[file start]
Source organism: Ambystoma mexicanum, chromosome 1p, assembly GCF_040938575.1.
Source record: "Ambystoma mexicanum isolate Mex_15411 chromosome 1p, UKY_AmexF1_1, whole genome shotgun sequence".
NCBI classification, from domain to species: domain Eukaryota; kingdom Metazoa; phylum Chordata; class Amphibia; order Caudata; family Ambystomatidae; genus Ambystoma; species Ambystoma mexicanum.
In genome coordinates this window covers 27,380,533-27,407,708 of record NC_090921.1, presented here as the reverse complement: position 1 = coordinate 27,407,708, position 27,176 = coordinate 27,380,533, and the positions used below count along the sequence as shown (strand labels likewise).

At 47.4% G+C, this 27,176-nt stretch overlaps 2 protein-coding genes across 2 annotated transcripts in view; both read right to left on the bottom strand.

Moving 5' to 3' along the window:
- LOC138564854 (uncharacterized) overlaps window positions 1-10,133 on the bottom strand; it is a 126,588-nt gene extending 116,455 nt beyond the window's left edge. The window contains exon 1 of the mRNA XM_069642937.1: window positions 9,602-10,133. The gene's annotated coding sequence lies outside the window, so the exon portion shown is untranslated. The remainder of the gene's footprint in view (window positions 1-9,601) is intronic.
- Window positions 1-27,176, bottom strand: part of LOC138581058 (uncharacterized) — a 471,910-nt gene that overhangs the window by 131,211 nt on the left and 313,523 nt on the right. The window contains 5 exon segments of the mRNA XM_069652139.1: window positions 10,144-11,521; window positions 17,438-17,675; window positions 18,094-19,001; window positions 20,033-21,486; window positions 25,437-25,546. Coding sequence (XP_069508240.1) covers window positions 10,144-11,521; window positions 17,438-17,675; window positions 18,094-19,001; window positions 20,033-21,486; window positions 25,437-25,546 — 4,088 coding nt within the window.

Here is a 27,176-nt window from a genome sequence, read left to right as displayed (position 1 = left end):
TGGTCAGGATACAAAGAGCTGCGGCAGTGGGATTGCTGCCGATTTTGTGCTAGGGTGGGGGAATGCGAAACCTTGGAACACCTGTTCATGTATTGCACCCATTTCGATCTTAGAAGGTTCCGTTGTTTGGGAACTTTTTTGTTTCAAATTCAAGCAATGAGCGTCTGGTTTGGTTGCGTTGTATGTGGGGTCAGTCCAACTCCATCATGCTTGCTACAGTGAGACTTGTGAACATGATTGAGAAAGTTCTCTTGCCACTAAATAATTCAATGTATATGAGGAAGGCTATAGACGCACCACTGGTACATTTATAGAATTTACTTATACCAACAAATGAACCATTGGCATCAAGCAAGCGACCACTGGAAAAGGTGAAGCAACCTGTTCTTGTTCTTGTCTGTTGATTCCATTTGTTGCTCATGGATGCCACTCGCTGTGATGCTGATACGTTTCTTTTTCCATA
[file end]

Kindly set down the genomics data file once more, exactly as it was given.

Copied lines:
Source organism: Ambystoma mexicanum, chromosome 1p, assembly GCF_040938575.1.
Source record: "Ambystoma mexicanum isolate Mex_15411 chromosome 1p, UKY_AmexF1_1, whole genome shotgun sequence".
NCBI classification, from domain to species: domain Eukaryota; kingdom Metazoa; phylum Chordata; class Amphibia; order Caudata; family Ambystomatidae; genus Ambystoma; species Ambystoma mexicanum.
In genome coordinates this window covers 27,380,533-27,407,708 of record NC_090921.1, presented here as the reverse complement: position 1 = coordinate 27,407,708, position 27,176 = coordinate 27,380,533, and the positions used below count along the sequence as shown (strand labels likewise).

At 47.4% G+C, this 27,176-nt stretch overlaps 2 protein-coding genes across 2 annotated transcripts in view; both read right to left on the bottom strand.

Moving 5' to 3' along the window:
- LOC138564854 (uncharacterized) overlaps window positions 1-10,133 on the bottom strand; it is a 126,588-nt gene extending 116,455 nt beyond the window's left edge. The window contains exon 1 of the mRNA XM_069642937.1: window positions 9,602-10,133. The gene's annotated coding sequence lies outside the window, so the exon portion shown is untranslated. The remainder of the gene's footprint in view (window positions 1-9,601) is intronic.
- Window positions 1-27,176, bottom strand: part of LOC138581058 (uncharacterized) — a 471,910-nt gene that overhangs the window by 131,211 nt on the left and 313,523 nt on the right. The window contains 5 exon segments of the mRNA XM_069652139.1: window positions 10,144-11,521; window positions 17,438-17,675; window positions 18,094-19,001; window positions 20,033-21,486; window positions 25,437-25,546. Coding sequence (XP_069508240.1) covers window positions 10,144-11,521; window positions 17,438-17,675; window positions 18,094-19,001; window positions 20,033-21,486; window positions 25,437-25,546 — 4,088 coding nt within the window.

Here is a 27,176-nt window from a genome sequence, read left to right as displayed (position 1 = left end):
TGGTCAGGATACAAAGAGCTGCGGCAGTGGGATTGCTGCCGATTTTGTGCTAGGGTGGGGGAATGCGAAACCTTGGAACACCTGTTCATGTATTGCACCCATTTCGATCTTAGAAGGTTCCGTTGTTTGGGAACTTTTTTGTTTCAAATTCAAGCAATGAGCGTCTGGTTTGGTTGCGTTGTATGTGGGGTCAGTCCAACTCCATCATGCTTGCTACAGTGAGACTTGTGAACATGATTGAGAAAGTTCTCTTGCCACTAAATAATTCAATGTATATGAGGAAGGCTATAGACGCACCACTGGTACATTTATAGAATTTACTTATACCAACAAATGAACCATTGGCATCAAGCAAGCGACCACTGGAAAAGGTGAAGCAACCTGTTCTTGTTCTTGTCTGTTGATTCCATTTGTTGCTCATGGATGCCACTCGCTGTGATGCTGATACGTTTCTTTTTCCATA